As I mentioned, workforce development is one of my real areas of focus and the Office of Early Childhood has been leading the Equity and Access Committee of our Governor’s Workforce Council. Child care has emerged as a major hurdle for families seeking to advance themselves in the workforce. To address the child care needs of those pursuing employment and job training, the OEC has worked closely with the State Colleges and Universities to pilot child care access for the children of SNAP Employment and Training participants. By offering pathways to a living wage and removing barriers for families, children will prosper – especially when combined with high quality early childhood settings.
Simultaneously, Connecticut is in the midst of child care systems reform, to improve the quality of care and make it more accessible to families. Legislative and administrative changes are on tap this year. Fundamental reforms are needed to dramatically expand access to high quality care and ultimately produce better outcomes for all of Connecticut’s children and families. Our system reform vision is built around six interconnected elements (graphic at right).
3. Education Week’s recent “Chance of Success Index” ranked Connecticut third in the nation for providing opportunities for success throughout a student’s lifetime. In what ways do you see the state’s early childhood care and education system supporting this achievement?
There’s no question that Connecticut’s high rankings in many of these national child well-being assessments are a function of state investments and policies that demand high quality services. We’re very proud, of course, but can’t afford to be complacent. We still have work to do in assuring that all children have access to high quality services, and our administration is hyper-focused on making sure this will be the case for every Connecticut family.
We are pleased to rank in the top 10 states for children’s access to health care, which we know is the critical first step to supporting overall child development. Connecticut also invests significant state resources in early care and education with more than $195 million in state funding serving 17,000 3- and 4-year-old’s in state-funded spaces, supplemented by federal CCDF funds.
We’ve been really intentional about making sure this funding can start at age 3, understanding the value added by two full years of preschool for children. These funds are invested in high quality programs. Many states only appropriate federal funding, and do not require this high standard. Since 1997, our investments in early childhood have meant that CT is among the top 5 states in preschool access for children and families. (U.S. News & World Report, https://www.usnews.com/news/best-states/rankings/education/prek-12).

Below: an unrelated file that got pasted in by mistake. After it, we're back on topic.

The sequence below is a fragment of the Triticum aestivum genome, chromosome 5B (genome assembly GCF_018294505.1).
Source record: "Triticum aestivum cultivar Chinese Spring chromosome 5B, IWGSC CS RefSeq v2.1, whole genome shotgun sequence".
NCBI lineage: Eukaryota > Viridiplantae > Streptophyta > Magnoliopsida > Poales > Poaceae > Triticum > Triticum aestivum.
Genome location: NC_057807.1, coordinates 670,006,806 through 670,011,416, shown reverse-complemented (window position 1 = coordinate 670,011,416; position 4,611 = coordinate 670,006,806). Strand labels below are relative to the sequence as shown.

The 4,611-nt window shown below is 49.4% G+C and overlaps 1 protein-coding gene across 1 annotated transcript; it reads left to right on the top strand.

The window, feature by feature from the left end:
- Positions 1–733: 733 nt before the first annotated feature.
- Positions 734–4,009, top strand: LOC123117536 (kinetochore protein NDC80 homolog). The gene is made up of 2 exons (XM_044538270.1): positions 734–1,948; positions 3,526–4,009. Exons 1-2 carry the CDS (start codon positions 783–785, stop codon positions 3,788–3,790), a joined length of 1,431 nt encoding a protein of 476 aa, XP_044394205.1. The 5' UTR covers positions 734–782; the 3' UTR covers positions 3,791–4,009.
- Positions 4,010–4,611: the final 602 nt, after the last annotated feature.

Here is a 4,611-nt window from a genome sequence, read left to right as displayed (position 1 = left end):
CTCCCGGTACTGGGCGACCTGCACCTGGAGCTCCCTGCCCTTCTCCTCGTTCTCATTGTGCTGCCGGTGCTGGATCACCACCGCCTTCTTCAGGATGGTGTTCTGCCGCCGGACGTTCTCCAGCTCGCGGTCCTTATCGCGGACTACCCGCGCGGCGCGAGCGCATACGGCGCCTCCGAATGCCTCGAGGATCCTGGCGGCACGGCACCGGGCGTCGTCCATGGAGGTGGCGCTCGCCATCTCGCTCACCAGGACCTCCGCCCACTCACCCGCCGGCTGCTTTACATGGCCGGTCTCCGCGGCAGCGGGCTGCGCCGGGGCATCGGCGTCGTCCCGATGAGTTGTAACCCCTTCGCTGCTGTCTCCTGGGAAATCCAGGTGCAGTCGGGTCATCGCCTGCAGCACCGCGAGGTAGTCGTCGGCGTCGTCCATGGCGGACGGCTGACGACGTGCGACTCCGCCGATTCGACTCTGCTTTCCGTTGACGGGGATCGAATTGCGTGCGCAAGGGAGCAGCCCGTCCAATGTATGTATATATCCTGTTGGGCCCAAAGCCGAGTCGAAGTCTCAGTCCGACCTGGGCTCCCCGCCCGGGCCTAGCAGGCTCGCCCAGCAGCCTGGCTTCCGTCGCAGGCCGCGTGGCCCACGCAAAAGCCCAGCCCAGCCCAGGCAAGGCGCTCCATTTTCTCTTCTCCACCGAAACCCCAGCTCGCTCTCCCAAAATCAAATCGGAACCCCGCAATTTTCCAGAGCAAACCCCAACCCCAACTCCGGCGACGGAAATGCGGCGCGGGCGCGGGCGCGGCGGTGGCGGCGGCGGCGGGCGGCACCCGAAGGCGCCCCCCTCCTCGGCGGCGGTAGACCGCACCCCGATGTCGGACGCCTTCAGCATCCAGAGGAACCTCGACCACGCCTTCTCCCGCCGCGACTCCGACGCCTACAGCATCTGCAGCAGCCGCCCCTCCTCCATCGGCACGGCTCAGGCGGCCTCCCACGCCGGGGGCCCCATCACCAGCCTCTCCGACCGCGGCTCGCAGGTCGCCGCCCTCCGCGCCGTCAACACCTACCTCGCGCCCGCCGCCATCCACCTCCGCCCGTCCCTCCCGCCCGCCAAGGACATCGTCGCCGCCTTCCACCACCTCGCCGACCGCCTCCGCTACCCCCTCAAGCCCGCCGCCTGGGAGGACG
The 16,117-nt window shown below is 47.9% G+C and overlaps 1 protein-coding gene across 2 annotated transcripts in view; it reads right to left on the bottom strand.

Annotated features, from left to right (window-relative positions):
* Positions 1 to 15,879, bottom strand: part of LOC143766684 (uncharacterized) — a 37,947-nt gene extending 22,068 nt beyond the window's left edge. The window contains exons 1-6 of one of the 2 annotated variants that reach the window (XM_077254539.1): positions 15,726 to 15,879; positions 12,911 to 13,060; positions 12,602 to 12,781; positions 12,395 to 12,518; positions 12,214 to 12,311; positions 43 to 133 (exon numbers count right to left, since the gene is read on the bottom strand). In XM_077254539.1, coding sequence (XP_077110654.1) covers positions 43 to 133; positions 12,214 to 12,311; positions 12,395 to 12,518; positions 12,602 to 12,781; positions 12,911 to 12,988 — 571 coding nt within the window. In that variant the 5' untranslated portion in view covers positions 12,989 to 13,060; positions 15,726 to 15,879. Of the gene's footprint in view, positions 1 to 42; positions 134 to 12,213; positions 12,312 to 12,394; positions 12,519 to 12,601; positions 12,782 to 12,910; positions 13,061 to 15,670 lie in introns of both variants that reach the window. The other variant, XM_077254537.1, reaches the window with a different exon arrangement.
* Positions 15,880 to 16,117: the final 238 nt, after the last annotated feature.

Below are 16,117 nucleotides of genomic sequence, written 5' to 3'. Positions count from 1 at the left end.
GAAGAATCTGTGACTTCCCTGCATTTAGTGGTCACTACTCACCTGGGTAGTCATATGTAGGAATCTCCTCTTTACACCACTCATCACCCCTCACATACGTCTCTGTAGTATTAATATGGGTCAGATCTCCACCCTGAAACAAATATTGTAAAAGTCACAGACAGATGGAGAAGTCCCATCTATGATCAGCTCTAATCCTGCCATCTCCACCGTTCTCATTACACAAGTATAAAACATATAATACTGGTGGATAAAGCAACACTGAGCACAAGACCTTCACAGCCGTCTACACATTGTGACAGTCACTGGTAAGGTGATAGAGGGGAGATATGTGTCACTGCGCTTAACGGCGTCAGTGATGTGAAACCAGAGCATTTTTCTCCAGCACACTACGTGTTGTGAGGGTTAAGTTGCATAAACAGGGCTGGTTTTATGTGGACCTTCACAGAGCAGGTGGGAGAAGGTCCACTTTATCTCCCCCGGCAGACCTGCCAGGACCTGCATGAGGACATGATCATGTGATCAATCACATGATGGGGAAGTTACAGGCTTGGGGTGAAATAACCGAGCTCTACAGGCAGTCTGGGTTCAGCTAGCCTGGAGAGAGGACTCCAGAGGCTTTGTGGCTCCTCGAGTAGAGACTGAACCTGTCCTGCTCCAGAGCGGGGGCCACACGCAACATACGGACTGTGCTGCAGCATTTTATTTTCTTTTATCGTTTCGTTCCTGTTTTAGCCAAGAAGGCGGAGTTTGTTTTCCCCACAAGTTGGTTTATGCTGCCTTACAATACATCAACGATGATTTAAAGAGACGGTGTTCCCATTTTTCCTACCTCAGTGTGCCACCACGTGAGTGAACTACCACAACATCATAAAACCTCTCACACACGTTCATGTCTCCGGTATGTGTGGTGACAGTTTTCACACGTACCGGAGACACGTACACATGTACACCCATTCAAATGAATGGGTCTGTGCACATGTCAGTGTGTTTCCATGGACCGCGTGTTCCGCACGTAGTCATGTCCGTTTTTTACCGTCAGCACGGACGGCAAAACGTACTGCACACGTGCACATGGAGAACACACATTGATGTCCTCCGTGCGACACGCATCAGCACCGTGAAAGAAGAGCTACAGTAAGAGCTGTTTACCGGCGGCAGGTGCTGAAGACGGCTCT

We know that early childhood programming lays the foundation for success in school and beyond. And we know that quality matters too. Twenty-five percent of our state’s early childhood programs are NAEYC Accredited, ranking us second in the U.S. My focus for the years ahead is on an improved early childhood system that is less economically fragile, more data-driven and informed by family, workforce/business, and provider input.
4. Connecticut’s former Commissioner of Education, Dr. Miguel Cardona, was recently named U.S. Secretary of Education. How does this reflect on CT’s own achievements?
We couldn’t be prouder of Dr. Cardona for his selection as Secretary of Education – the nation is getting a phenomenal leader for the Department of Education. Born to Puerto Rican parents and raised in a housing project, Dr. Cardona brings these real-life experiences to his work, and is a role model for students with similar backgrounds and experiences.
His passion for equity led him to serve as chair of CT’s Achievement Gap Taskforce to help narrow and close the achievement gaps. As a principal and Assistant Superintendent, Dr. Cardona brought preschool to Meriden schools. He describes ECE as the foundation for healthy learning and development.
While Commissioner of Education, Dr. Cardona was a champion of equity and opportunity for Connecticut’s children. His leadership was a game-changer during one of the most challenging chapters of the state’s history.
He invested heavily in PPE and school resources so that teachers and students could safely return to school.
He helped create nation-leading data systems to track student attendance and Covid-19 positivity rates so the state could understand the state of play across schools and redirect resources to the most struggling families.
Finally, he helped craft the Everybody Learns Initiative—the state’s initiative to close the K-12 digital divide—providing 141,000 laptops and 41,000 internet connections to families across the state. Connecticut became the first state in the nation to provide a laptop and at-home internet connection to every student who indicated a need.
One other part of Dr. Cardona’s strength leading CT during the pandemic was his constant communication with educators. He was on the phone daily with superintendents and held weekly calls with Public Health that guided the State’s responsive approach to keeping schools open when possible. This is the kind of leadership Dr. Cardona will bring to the U.S. Department of Education, and the nation is lucky to have him.
5. You discussed education in your State of the State address, including points on recruiting black and Hispanic teachers, reducing the cost of education and expanding eligibility to Care 4 Kids. How do you see these investments as complementing your overall agenda for Connecticut?
We’re really working to improve the state’s efforts to recruit educators of color. We recently launched our Educators Rising program, a network that cultivates diverse, highly skilled educators by guiding young people of color into a pipeline to become teachers. As a state, we are reducing the cost of education by continued investment in making community college free to our neediest students across the state and seeking ways to expand eligibility to Care 4 Kids.
All of these efforts weave together as part of our administration’s commitment to providing a world class education and opportunity to every single student.